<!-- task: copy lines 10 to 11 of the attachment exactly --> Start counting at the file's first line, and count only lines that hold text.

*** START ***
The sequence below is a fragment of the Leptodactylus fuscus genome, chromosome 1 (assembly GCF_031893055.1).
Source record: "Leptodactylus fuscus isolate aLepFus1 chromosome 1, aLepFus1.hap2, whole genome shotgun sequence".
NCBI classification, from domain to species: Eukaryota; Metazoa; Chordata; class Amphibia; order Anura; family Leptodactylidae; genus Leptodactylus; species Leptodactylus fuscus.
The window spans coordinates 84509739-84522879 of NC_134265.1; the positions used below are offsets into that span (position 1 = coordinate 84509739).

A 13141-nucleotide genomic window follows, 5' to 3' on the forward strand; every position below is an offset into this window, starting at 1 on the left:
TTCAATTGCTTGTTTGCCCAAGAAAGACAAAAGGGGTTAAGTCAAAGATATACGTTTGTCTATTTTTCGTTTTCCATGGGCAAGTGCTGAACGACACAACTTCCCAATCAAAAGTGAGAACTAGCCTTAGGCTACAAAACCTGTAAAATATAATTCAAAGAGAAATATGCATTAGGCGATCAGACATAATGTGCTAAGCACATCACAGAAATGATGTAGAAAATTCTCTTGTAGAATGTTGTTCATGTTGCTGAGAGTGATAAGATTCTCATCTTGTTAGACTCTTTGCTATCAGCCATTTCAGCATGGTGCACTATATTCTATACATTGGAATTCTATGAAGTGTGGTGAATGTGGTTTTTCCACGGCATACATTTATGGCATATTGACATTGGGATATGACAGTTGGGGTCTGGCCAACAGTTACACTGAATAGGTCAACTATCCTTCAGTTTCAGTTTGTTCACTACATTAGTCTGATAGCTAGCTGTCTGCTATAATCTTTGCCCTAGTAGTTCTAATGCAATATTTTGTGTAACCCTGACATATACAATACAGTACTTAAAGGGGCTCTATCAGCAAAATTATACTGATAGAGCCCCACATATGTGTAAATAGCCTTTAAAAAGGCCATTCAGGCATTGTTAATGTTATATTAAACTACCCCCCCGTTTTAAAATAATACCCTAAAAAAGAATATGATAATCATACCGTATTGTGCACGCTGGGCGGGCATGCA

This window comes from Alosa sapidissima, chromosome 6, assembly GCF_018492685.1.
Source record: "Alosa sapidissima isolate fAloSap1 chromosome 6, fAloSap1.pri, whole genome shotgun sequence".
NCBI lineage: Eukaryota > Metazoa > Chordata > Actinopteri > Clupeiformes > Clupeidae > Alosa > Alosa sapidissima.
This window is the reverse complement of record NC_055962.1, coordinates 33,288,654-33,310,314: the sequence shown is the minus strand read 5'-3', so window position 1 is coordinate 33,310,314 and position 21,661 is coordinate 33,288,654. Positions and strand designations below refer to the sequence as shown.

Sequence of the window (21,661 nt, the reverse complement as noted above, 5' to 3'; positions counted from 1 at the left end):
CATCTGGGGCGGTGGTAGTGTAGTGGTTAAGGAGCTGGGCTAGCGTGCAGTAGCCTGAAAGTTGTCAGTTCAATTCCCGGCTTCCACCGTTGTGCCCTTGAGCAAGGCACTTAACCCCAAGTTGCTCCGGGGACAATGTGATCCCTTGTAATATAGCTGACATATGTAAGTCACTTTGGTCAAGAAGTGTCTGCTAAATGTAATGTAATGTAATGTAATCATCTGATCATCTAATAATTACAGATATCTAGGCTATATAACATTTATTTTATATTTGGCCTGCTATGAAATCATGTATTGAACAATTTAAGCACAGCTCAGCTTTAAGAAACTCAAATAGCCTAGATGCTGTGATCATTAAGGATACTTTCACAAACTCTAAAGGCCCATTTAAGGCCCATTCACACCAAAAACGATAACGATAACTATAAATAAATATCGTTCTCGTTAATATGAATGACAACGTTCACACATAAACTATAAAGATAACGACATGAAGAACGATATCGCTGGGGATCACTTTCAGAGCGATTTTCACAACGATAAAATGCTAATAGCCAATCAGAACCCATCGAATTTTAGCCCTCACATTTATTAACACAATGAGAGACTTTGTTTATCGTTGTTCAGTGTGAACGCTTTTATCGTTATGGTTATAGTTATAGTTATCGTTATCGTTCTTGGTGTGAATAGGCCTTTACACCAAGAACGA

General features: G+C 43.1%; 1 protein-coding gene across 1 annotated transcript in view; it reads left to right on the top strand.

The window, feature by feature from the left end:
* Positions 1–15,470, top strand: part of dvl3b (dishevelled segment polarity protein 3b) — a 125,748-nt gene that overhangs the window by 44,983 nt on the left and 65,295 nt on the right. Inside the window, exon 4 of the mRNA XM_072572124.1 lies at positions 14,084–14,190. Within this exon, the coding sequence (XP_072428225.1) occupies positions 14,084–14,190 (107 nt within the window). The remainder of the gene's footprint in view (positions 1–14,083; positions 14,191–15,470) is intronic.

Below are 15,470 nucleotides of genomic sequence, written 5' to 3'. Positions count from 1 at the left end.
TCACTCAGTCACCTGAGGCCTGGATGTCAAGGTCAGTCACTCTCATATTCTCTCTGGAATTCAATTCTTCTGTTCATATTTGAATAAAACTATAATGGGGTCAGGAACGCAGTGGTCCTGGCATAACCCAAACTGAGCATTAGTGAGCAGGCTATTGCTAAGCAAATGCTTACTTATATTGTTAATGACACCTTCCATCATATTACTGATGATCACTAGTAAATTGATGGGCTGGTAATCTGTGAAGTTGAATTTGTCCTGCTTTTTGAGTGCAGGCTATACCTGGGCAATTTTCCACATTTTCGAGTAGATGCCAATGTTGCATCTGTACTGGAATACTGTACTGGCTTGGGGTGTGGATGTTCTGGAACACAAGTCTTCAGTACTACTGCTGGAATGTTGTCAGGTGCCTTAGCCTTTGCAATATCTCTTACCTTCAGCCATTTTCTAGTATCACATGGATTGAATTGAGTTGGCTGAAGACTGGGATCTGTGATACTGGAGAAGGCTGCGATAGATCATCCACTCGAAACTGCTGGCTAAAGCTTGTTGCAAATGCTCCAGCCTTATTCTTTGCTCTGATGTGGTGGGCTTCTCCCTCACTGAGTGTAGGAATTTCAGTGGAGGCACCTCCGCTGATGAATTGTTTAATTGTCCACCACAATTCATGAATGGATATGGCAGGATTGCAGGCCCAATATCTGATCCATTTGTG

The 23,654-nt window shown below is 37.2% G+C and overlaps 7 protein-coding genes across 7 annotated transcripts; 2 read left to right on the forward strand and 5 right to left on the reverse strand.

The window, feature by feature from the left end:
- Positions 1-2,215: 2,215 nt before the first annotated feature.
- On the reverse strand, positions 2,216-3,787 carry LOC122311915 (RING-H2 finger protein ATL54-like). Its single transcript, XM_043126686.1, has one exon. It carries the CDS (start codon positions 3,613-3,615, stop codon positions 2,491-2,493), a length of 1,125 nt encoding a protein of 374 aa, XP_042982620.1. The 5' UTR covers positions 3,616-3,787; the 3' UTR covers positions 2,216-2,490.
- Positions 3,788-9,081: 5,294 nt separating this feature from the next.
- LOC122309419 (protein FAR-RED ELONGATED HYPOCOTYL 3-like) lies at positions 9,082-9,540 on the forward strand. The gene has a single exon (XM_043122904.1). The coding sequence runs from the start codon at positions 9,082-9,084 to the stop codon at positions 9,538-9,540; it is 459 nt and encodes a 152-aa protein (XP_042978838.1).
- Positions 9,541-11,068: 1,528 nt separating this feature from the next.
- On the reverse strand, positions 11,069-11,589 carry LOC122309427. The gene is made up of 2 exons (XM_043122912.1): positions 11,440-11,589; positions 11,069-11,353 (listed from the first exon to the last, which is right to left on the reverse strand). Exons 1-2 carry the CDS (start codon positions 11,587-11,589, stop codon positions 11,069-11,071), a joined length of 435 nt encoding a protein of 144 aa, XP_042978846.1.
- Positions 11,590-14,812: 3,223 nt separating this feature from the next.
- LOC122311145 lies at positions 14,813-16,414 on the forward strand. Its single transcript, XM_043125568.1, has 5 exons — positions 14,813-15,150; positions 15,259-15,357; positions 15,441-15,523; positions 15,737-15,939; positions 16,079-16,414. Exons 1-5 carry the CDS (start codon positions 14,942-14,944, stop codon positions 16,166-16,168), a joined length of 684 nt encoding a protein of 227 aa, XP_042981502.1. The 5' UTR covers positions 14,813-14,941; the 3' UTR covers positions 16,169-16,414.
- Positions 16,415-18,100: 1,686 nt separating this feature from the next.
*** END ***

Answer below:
This window is the reverse complement of record NC_055962.1, coordinates 33,288,654-33,310,314: the sequence shown is the minus strand read 5'-3', so window position 1 is coordinate 33,310,314 and position 21,661 is coordinate 33,288,654. Positions and strand designations below refer to the sequence as shown.

Sequence of the window (21,661 nt, the reverse complement as noted above, 5' to 3'; positions counted from 1 at the left end):